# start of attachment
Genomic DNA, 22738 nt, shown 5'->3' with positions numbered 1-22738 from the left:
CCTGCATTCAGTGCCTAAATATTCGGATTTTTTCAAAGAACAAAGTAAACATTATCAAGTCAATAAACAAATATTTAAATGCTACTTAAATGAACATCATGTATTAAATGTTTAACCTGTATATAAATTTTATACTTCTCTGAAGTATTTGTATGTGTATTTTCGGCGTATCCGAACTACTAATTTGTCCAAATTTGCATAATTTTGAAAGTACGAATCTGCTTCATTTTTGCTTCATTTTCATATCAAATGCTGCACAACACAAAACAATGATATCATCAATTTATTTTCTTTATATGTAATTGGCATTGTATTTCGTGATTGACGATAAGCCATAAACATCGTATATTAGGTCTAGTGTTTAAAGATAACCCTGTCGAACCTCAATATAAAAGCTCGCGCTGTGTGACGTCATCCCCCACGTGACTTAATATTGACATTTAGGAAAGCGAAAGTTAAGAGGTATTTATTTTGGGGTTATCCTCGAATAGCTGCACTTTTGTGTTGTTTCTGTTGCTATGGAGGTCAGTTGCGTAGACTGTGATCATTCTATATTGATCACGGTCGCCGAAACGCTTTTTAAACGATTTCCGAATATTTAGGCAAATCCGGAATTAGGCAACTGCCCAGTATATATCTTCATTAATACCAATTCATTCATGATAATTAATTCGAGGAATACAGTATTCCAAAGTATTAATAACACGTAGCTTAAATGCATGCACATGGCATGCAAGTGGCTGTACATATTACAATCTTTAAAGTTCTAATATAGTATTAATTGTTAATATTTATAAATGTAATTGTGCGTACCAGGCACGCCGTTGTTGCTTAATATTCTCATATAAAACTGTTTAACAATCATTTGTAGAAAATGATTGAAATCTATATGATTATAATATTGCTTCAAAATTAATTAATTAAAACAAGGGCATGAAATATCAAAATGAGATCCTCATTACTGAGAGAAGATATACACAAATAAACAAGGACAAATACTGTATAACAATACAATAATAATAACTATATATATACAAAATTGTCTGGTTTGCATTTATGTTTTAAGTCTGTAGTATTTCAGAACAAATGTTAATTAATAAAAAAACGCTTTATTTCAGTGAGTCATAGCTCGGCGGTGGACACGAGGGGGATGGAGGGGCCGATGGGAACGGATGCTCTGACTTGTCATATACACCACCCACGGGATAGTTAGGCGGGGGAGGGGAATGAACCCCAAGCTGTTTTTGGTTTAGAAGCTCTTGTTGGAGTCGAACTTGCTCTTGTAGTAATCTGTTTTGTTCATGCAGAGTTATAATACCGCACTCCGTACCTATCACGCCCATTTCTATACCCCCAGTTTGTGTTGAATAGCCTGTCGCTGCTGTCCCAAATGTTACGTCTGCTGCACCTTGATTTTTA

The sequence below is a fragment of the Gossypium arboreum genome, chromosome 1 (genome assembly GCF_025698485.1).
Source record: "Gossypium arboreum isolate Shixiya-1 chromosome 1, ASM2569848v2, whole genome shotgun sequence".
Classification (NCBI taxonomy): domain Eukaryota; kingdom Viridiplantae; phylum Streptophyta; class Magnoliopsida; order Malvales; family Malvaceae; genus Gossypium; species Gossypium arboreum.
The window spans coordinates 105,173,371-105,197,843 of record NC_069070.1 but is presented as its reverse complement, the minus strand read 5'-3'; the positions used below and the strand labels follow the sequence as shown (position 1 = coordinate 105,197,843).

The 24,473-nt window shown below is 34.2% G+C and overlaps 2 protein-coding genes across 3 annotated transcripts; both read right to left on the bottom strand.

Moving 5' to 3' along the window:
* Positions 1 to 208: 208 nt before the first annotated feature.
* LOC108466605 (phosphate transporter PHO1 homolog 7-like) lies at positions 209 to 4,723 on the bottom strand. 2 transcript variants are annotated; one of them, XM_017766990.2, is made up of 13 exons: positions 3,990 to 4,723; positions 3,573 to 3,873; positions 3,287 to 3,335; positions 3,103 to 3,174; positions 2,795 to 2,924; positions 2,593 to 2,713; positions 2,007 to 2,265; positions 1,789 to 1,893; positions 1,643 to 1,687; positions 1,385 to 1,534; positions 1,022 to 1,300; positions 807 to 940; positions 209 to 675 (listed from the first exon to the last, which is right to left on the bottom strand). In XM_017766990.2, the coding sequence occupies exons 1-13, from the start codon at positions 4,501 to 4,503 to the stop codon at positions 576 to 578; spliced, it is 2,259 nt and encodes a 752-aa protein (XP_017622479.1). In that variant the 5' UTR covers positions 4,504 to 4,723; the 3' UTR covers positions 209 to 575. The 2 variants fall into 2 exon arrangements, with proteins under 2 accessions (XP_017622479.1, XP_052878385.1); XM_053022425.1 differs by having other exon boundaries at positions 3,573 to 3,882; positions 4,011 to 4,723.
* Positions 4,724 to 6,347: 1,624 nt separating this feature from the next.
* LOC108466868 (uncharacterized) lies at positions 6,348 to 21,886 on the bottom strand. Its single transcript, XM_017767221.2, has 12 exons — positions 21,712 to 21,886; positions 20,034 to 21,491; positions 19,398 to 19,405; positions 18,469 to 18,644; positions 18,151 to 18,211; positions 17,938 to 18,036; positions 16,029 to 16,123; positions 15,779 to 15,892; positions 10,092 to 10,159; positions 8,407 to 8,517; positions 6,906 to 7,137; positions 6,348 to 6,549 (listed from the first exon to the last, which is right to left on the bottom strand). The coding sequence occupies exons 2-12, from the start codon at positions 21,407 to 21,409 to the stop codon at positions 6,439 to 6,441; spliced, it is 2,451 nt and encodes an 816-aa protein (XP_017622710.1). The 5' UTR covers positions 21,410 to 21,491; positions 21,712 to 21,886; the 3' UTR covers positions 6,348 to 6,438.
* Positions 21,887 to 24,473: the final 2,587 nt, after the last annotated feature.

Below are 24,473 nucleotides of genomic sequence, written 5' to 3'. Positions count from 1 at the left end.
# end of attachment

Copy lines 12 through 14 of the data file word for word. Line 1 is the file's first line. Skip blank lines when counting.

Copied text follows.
* LOC108466868 (uncharacterized) lies at positions 6,348 to 21,886 on the bottom strand. Its single transcript, XM_017767221.2, has 12 exons — positions 21,712 to 21,886; positions 20,034 to 21,491; positions 19,398 to 19,405; positions 18,469 to 18,644; positions 18,151 to 18,211; positions 17,938 to 18,036; positions 16,029 to 16,123; positions 15,779 to 15,892; positions 10,092 to 10,159; positions 8,407 to 8,517; positions 6,906 to 7,137; positions 6,348 to 6,549 (listed from the first exon to the last, which is right to left on the bottom strand). The coding sequence occupies exons 2-12, from the start codon at positions 21,407 to 21,409 to the stop codon at positions 6,439 to 6,441; spliced, it is 2,451 nt and encodes an 816-aa protein (XP_017622710.1). The 5' UTR covers positions 21,410 to 21,491; positions 21,712 to 21,886; the 3' UTR covers positions 6,348 to 6,438.
* Positions 21,887 to 24,473: the final 2,587 nt, after the last annotated feature.

Below are 24,473 nucleotides of genomic sequence, written 5' to 3'. Positions count from 1 at the left end.